Post from Revd John Bridge ~ His first Sermon as Vicar at St Giles
It’s hard to believe that it only been a week that we have all been stuck at home, the children have been off school and we’ve been instructed to work at home if possible. Sometimes it seems like it has been a lot longer. ….
On this 5th Sunday of Lent, the start of Passiontide and my first Sunday as vicar, let’s pause and consider what the bible has to say about the idea of eternity and forever. In today’s gospel reading (John 11: 1-45), Jesus boldly stated to Lazarus’ sister Martha: “I am the resurrection and the life. Whoever believes in me will never die but shall live forever.”
The oldest living thing on our planet is an unnamed bristlecone pine from the California’s White Mountains, which is around 5,000 years old. But 5,000 years of living is not eternal life. 5,000 years old is but a speck within the eternity of time. The idea of eternity is closely associated with our concept of heaven, that heaven is somehow out of time and bound up with the eternity of God.
And if you summarize the whole Bible into one soundbite, you might quote John chapter 3 verse 16, “For God so loved the world that he gave his only begotten Son, that whosoever believes in him will not die but live forever.”
The start of Genesis (“In the beginning when God created the heavens and the earth”) and the book of Revelation (chapter 21 verse 1 says “then I saw a new heaven and a new earth, for the first heaven and first earth had passed away”) both tell us that heaven and earth began together and will be re-created together.
The gospel writers also often talk about heaven and earth passing away. So the biblical idea of heaven doesn’t seem to be permanent or everlasting. In the bible the term everlasting is used in association with God, with God’s characteristics and with God’s word, but not with heaven. In the bible heaven will pass away and be replaced by a new heaven.
If by eternity we mean something permanent and everlasting then that doesn’t seem to apply to heaven. But if we think of eternal as something which exists outside of time, then heaven may be eternal in that respect. The psalms talk about a thousand years in God’s sight being like a watch in the night. And the same way may be true of the place where God dwells in heaven.
Also, if we think of heaven as not being permanent, then this tells us something very significant about God’s love for humanity. If God created heaven and will re-create it, it must be possible for God to dwell somewhere other than heaven. One purpose of heaven then- although obviously not the only purpose- is to provide somewhere closely connected with Earth for God to dwell alongside of us.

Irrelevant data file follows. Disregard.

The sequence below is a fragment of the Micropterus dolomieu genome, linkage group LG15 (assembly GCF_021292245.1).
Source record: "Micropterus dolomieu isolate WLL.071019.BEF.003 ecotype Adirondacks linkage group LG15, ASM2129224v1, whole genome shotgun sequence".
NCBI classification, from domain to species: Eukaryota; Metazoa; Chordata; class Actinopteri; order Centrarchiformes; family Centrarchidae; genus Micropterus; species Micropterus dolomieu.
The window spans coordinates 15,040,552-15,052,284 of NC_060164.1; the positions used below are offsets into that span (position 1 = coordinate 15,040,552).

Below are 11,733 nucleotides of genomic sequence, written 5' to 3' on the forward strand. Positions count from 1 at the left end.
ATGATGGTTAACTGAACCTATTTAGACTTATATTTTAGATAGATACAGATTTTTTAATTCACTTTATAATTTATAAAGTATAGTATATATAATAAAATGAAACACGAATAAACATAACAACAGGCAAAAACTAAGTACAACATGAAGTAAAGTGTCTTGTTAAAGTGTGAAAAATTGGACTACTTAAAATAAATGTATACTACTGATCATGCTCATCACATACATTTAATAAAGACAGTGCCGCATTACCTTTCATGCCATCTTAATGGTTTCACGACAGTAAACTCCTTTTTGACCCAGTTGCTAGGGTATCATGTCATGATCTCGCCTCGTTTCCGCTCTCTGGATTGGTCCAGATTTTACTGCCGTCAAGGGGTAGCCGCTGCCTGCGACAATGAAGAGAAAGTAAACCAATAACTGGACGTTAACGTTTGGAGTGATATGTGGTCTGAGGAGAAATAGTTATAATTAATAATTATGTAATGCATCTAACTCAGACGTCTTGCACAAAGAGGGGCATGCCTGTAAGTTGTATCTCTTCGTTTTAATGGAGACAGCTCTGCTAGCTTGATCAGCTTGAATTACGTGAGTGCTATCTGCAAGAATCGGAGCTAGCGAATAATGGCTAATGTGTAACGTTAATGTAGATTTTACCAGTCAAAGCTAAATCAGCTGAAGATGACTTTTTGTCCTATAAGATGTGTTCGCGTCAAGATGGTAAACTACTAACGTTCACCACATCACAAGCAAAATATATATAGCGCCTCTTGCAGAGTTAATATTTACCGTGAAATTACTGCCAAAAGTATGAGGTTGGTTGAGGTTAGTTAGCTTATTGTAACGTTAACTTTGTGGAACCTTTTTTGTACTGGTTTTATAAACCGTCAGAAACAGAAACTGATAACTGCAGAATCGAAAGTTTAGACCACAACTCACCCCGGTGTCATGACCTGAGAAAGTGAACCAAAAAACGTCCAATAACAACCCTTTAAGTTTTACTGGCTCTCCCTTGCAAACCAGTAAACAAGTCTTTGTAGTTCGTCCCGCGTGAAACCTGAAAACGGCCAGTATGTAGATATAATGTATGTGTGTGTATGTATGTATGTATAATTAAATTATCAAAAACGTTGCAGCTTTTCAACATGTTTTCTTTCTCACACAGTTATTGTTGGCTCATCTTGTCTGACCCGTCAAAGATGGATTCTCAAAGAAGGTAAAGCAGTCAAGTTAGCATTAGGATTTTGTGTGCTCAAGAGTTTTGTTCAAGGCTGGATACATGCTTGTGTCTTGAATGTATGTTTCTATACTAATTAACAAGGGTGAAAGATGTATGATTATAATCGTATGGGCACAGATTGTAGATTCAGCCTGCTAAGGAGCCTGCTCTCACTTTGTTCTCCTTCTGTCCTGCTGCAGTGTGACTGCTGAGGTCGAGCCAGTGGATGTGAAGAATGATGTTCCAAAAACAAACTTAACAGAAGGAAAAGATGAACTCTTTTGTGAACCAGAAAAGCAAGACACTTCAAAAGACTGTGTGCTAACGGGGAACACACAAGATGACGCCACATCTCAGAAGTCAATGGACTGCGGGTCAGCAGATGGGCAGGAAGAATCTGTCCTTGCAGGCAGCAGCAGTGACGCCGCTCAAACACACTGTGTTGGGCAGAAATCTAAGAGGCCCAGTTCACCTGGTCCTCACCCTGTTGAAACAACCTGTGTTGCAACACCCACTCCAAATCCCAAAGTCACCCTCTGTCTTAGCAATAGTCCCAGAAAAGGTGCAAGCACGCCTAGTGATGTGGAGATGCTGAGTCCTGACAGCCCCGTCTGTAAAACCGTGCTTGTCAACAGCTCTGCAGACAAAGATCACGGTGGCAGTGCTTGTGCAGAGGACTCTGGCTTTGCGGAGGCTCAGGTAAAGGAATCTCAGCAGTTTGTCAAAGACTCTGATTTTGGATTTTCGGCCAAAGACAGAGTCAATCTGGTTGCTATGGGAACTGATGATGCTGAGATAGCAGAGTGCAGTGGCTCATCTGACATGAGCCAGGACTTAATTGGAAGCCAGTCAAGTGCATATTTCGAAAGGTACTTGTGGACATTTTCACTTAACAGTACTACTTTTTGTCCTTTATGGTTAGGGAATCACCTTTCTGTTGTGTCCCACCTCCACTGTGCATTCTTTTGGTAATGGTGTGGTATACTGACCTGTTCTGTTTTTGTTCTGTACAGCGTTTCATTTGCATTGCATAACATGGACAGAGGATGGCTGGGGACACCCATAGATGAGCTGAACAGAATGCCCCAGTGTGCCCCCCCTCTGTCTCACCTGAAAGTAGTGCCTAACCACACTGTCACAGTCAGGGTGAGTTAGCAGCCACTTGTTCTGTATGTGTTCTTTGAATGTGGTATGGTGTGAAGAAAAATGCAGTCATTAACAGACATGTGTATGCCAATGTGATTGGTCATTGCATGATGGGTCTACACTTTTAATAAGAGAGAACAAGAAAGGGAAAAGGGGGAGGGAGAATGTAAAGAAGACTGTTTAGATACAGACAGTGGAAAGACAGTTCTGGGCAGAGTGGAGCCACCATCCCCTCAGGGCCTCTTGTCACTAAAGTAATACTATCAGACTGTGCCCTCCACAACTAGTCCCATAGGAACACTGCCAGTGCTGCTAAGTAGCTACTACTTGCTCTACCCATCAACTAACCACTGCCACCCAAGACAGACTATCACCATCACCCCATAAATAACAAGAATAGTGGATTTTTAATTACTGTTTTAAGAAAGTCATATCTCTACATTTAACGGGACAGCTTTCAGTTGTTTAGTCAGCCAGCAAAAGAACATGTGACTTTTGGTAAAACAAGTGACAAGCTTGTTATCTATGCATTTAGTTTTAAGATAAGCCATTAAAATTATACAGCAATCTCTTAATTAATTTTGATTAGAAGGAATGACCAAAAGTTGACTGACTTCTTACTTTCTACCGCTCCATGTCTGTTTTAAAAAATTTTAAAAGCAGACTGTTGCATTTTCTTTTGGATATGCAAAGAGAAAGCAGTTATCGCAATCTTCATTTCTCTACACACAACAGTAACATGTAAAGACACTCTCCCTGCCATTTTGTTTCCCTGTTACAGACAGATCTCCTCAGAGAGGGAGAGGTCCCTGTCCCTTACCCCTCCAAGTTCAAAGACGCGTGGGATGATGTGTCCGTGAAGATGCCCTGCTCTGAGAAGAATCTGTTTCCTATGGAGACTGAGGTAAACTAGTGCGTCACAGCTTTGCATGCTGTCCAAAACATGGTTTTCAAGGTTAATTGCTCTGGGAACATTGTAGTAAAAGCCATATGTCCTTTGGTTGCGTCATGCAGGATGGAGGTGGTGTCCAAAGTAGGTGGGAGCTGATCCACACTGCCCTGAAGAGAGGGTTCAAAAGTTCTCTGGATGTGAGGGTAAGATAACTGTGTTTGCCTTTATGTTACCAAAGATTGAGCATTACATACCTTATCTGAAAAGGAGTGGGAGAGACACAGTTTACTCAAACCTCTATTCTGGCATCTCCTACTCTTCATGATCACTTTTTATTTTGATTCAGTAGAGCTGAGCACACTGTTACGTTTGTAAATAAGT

Eventually even heaven was too far away and God came to earth in human flesh, but the creation of heaven and earth, alongside each other and at the same time, reminds that God’s desire in creation was to dwell alongside us in a realm created for that purpose.
Heaven and earth are closely bound together, created together and redeemed together. It is easy to assume that heaven is far away because it feels far away. But the biblical tradition suggests that heaven is created alongside earth, and though veiled and hidden from us, is very close to us.
The Bible tries to convince us that the plan, the vision and destiny of God is for us to believe in Christ and live and love forever, beginning now, today, this moment and for all eternity.
God wants to give us eternal life…now. Not when we die. Not in the future. Not at the end of our lives, but now.
The word for “eternal life” is found around 400 times in the Bible, and these words express the very essence of God: that God is forever, that God’s love is forever, that the Lord God rules forever and ever, that God lives forever. And those who are known by God, which is of course everyone, shall also live and be loved by God forever.
Forever describes the very core essence of God, and therefore the very core of God’s plan for us today and in the future. Our rational minds might try to tell us that death is death, and that is the end, that loved ones who have died are gone forever. But the bible tells us otherwise, that there is no cut off in our relationship with God. To be alive with God is to know God forever, beginning on this day and for eternity. Every sunset has been turned into a sunrise.
Alfred Lord Tennyson wrote; “In life after Easter, death becomes a laughable impossibility.”
Jesus said, “I am the resurrection and the life. Whoever lives and believes in me will never die but shall live forever.”
I will be putting some more material online over the next two weeks, if there is anything you would particularly appreciate (sermons, prayers, online worship) then do let me know- it will be very different celebrating Easter this year, but celebrate we must!
In the meantime, here is the Collect for today:
you gave up your Son
out of love for the world:
lead us to ponder the mysteries of his passion,
that we may know eternal peace
through the shedding of our Saviour’s blood,
Jesus Christ our Lord. Amen.